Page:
Pat has highlighted the most recent issue.
"For some unfathomable reason, disgruntled e-book readers have had a stroke of genius and now leave 1-star reviews on various Amazon sites if the title in question is not yet available in electronic format. It's by no means the first novel to suffer from such attacks, but Robert Jordan and Brandon Sanderson's Towers of Midnight has been the target of a slew of 1-star reviews solely due to the fact that the e-book edition won't be released till February 2011.
Now I'm not proclaiming that every e-book reader out there is a moron. But those idiots leaving 1-star reviews to make their displeasure known certainly deserve the title. If the shoe fits and all that crap.
Say what you want about Amazon reviews, the sad truth is that they are a tool used by hundreds of readers shopping for books and other products. Granted, Towers of Midnight won't suffer much from this treatment, but a less popular midlist author could see his or her sales go down the crapper based on the fact that his overall average is down to two or three stars simply due to the fact that assholes are bitching about this or that novel not being available in e-book format. Not every customer will take the time to read every single review to realize, to their consternation, that a bunch of idiots left 1-star reviews without having read the work."
I couldn't agree more. The quality (or lack thereof) of Amazon reviews is well known within the publishing industry, but the simple fact is that thousands of people rely on them when deciding which book to purchase. It therefore follows that a load of negative reviews are going to make people less likely to buy a book. Not that there's anything wrong with that if the reviews are genuine, but when they're the result of some disgruntled reader who has not even read the book in question yet, there's a real problem there. Sure, readers that actually bother to read the 1-star reviews will quickly realise if those reviews are not genuine. But a lot of people probably just look at the average star rating without reading individual reviews, and so may not realise if many of the negative reviews are totally false.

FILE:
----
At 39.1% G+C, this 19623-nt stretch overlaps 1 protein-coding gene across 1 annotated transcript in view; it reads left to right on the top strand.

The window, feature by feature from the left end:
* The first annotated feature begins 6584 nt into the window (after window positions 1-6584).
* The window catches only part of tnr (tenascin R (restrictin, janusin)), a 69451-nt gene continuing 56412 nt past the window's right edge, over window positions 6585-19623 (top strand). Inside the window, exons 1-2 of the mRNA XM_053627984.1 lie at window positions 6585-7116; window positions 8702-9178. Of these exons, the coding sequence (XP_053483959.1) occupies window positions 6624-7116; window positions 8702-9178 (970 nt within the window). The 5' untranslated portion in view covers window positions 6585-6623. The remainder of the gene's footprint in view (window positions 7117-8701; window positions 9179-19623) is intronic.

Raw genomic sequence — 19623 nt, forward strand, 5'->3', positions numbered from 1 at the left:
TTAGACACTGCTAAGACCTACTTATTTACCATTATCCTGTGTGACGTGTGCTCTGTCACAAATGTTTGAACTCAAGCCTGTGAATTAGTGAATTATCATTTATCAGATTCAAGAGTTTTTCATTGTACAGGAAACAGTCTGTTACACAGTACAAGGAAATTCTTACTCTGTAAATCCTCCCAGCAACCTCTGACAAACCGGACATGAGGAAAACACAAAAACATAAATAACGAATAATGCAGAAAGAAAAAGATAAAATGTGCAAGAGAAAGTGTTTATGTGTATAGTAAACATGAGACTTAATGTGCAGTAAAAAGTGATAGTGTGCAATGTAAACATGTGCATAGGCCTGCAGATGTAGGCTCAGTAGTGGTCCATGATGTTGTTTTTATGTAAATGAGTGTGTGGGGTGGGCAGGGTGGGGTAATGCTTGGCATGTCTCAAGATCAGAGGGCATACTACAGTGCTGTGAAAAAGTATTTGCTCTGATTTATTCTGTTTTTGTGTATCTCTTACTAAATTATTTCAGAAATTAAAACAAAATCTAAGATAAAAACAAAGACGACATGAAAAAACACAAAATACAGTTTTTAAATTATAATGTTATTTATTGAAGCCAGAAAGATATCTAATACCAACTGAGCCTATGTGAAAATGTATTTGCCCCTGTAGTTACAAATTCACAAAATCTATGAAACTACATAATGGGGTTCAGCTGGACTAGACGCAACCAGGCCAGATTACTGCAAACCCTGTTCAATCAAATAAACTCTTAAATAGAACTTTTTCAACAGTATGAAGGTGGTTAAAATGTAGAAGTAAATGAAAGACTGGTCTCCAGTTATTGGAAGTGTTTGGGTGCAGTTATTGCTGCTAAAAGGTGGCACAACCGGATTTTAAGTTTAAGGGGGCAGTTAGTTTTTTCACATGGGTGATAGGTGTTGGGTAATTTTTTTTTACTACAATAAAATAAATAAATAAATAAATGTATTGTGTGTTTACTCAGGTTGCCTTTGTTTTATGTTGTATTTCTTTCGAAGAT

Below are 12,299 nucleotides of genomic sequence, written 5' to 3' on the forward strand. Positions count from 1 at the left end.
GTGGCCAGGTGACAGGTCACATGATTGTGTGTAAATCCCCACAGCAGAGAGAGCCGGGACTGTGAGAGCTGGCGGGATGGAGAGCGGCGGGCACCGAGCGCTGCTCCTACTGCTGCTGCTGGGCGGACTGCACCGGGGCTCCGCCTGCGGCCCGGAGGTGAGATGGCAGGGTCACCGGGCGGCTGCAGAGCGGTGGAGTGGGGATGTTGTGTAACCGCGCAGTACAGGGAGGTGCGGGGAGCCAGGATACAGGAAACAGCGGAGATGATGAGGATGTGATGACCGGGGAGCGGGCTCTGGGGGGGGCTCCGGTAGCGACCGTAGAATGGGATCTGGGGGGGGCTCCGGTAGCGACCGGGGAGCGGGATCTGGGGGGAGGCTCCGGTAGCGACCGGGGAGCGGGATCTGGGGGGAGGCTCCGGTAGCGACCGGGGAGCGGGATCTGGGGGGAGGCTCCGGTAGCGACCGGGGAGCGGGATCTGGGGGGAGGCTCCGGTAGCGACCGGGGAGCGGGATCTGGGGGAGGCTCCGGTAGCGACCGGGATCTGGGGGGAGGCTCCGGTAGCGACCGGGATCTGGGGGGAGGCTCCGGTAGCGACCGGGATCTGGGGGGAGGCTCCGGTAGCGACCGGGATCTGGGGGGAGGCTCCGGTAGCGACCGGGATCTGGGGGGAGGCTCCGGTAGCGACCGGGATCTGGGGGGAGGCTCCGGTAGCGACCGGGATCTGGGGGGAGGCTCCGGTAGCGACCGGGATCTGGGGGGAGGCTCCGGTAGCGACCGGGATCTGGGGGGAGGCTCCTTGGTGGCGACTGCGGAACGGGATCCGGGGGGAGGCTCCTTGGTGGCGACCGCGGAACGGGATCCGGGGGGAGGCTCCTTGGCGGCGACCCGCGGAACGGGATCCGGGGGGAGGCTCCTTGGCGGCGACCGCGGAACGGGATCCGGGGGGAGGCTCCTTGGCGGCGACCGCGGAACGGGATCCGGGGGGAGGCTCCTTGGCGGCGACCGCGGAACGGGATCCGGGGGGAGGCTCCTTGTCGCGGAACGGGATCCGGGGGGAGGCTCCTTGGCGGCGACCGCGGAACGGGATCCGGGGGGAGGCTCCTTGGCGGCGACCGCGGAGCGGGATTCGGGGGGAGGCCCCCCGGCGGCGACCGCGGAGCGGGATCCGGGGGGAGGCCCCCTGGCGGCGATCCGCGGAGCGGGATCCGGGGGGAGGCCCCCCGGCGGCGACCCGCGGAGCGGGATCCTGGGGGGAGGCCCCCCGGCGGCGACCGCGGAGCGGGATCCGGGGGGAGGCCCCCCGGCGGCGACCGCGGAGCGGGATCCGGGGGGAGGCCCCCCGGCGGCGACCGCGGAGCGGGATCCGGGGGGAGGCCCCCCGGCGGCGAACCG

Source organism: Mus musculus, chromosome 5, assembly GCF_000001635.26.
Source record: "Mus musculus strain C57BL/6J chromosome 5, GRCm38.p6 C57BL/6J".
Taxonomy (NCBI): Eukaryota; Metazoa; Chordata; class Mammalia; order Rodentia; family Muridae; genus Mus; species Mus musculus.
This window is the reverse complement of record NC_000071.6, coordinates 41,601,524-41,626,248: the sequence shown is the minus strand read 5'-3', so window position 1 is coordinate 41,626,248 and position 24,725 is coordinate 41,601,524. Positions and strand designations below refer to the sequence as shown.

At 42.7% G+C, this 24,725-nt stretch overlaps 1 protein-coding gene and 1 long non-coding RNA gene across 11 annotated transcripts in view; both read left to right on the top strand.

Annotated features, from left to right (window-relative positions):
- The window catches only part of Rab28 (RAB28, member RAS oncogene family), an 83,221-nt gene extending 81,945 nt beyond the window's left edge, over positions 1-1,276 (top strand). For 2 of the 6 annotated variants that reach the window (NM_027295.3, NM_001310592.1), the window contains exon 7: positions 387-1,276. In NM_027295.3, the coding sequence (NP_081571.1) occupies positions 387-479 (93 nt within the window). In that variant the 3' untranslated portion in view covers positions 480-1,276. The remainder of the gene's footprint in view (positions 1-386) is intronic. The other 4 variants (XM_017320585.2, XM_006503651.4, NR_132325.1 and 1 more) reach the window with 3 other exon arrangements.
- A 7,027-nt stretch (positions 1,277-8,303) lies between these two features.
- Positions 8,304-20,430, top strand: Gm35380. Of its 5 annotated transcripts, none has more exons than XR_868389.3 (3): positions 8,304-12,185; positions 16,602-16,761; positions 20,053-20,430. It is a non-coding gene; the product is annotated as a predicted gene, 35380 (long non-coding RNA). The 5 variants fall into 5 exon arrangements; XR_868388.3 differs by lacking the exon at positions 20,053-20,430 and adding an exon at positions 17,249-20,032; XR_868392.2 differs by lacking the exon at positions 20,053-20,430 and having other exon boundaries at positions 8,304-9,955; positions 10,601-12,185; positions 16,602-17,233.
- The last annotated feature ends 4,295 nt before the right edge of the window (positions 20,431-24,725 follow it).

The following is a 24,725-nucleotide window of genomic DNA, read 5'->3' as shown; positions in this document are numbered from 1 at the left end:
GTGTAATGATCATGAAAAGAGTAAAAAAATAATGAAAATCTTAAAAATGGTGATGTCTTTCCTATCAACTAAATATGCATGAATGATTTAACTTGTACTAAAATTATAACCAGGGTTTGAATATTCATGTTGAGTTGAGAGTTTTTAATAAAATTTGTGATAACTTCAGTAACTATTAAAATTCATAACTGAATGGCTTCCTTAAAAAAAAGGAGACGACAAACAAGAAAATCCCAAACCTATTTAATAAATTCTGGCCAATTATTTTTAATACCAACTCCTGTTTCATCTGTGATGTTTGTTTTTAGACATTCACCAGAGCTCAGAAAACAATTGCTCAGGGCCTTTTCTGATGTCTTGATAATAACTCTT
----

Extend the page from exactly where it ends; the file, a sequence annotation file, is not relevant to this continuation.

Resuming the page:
I really do hope - for the benefit of everyone: readers, authors and publishers - that Amazon eradicate this sort of nonsense. You'd think they'd do something, given that it doesn't exactly make their own business look that great if they're happy to publish 'reviews' that are not at all authentic. I'm sure that it's not just a case of someone snapping their fingers and magically everything is resolved, but there must be some sort of safeguard that can be introduced.